Fox News host Shannon Bream confronted Sen. Lindsey Graham, a Republican from South Carolina, on Sunday over her proposal to ban abortion nationwide after 15 weeks of pregnancy.
During an interview on FoxNews SundayBream asked the senator what he thought about proposing such a bill before future terms, as it could affect the GOP’s chances in the election.
“I’m pro-life, even in an election year,” Graham said. “And to those who suggest that to be pro-life is to lose politics, I reject that.”
Graham on Tuesday announced the new federal bill, which would not allow any abortions “on demand” after 15 weeks, except in cases of rape, incest or if the mother’s life is in danger.
“Only in Washington is it extreme to protect the baby at 15 weeks from an agonizing death. [The] The only thing I got going was all the pro-life groups in America and about 70% of the American people,” the senator said. “So I make no apologies for being pro-life. I think the pro-life movement has found a position that most Americans will agree with.”
Bream then confronted him about what he said in June when the Supreme Court overturned Roe vs. Wadea landmark 1973 decision that gave a woman the federal right to have an abortion.
Graham said at the time that “there is nothing in the constitution that creates the right to abortion as a constitutional principle” and that the Court brought back the pre-1973 era where states can make decisions about the medical procedure.
Bream then told the Republican senator “you have to explain the pivot” on abortion after reiterating a tweet from President Joe Biden in which he said on Friday, “When a lawmaker moves from promoting states’ rights to promoting of a national ban, it becomes clear that they are not affected by the Constitution.”
“…For 20 years, I’ve supported federal legislation banning late-term abortion,” Graham said before Bream cut him off to tell him he had previously said states should make those decisions.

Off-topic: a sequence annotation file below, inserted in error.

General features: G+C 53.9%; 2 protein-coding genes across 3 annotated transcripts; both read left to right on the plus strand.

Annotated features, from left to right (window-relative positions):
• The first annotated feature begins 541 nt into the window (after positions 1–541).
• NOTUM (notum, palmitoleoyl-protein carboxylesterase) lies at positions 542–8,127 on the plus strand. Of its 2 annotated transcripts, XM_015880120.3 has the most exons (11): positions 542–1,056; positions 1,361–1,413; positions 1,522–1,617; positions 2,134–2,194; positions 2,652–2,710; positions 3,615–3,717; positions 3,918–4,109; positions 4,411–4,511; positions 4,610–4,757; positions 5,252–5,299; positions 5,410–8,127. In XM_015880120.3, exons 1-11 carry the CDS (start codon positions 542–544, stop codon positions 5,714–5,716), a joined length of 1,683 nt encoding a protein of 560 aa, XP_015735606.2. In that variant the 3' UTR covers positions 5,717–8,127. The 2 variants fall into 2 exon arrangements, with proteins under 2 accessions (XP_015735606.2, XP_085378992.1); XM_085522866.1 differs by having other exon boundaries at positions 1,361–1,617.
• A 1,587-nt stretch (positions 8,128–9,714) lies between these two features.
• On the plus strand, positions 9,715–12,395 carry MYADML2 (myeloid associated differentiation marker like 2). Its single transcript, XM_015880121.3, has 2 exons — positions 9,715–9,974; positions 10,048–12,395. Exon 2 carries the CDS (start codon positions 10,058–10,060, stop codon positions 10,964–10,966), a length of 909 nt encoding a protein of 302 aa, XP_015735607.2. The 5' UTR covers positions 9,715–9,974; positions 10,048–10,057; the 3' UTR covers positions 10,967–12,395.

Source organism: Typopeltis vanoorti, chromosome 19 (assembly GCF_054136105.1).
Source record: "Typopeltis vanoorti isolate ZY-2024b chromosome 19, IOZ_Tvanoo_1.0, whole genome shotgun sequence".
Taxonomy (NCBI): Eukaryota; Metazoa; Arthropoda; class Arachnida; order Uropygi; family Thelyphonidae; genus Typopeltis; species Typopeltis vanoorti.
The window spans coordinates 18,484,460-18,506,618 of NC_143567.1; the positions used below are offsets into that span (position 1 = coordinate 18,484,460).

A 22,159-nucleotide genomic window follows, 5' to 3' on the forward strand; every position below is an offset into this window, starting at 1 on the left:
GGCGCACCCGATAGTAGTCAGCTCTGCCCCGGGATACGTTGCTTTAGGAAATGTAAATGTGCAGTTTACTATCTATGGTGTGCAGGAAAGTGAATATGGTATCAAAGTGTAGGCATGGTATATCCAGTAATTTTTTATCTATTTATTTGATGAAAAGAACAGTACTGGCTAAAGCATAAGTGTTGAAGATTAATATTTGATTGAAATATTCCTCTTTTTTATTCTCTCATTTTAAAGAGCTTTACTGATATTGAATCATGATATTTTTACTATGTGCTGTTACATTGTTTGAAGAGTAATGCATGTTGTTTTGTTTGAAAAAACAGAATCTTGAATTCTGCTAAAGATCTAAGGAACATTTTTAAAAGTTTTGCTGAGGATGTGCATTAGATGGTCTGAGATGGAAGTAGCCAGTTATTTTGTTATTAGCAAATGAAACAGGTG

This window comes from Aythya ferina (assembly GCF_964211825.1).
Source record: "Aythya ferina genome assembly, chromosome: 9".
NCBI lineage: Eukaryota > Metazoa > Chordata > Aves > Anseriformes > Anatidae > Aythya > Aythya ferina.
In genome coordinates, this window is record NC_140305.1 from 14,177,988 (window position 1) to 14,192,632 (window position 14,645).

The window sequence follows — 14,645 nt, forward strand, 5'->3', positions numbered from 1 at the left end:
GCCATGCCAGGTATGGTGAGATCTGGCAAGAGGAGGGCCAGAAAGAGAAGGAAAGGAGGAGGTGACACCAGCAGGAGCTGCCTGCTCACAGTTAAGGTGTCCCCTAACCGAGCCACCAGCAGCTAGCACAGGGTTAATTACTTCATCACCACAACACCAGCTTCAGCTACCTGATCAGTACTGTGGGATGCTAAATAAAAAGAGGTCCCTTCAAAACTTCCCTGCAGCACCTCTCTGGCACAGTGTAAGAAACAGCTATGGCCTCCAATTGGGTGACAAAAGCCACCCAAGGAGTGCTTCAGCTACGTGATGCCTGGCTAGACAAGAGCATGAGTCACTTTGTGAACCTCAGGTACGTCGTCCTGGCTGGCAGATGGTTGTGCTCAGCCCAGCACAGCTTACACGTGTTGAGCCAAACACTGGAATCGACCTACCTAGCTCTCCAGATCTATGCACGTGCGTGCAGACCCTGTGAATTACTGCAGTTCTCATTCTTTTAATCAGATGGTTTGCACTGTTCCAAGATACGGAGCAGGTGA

Graham then defended himself, saying, “Here’s what Dobbs says elected officials can make state or federal decisions. I am not inconsistent. In 2020 I had a bill on the floor of the US Senate right across from the Capitol that banned abortion at 20 weeks because the baby can feel pain… To suggest that I’m new to the game , opposing late-term abortion is ridiculous.”
He continued, “I will not sit on the sidelines and watch this nation become China when it comes to aborting babies right up to the moment of birth. I reject this. I will continue to introduce legislation in national level setting a minimum standard of 15. weeks no abortion except to save the life of the mother, rape, [and] incest.”
Graham has come under fire from some of his fellow Republicans for his bill, which could divide the Republican Party and negatively impact voters ahead of the midterm elections, NBC News reported Tuesday, GOP strategist Chris Mottola calling the proposal a “bad idea”.
“It rips a political wound. The political environment was going back to economic issues. It further nationalizes an issue that works against Republicans generically,” Mottola said.
Senate Minority Leader Mitch McConnell also expressed concern on Tuesday, saying “most in my conference prefer this to be dealt with at the state level.”
Republican Senator Mike Rounds of South Dakota also opposed Graham’s proposal, telling CNN State of the Union Sunday that “a better approach will probably be to allow states to solve this problem”.
Meanwhile, Republican Senators Lisa Murkowski of Alaska and Susan Collins of Maine rejected Graham’s proposal, along with Democratic Senators Tim Kaine of Virginia and Kyrsten Sinema of Arizona, and threw their support behind the codification of protections Federal laws against abortion.
“Here’s what I would say to the Republican Party. Fear not, stand up for the baby, nationwide,” Graham said Sunday. “I am confident that the American people would accept a nationwide 15-week abortion ban with exceptions for maternal life, rape, and incest and reject the Chinese abortion policy pushed by the Democratic Party.”
Newsweek contacted the Republican National Committee (RNC) for comment.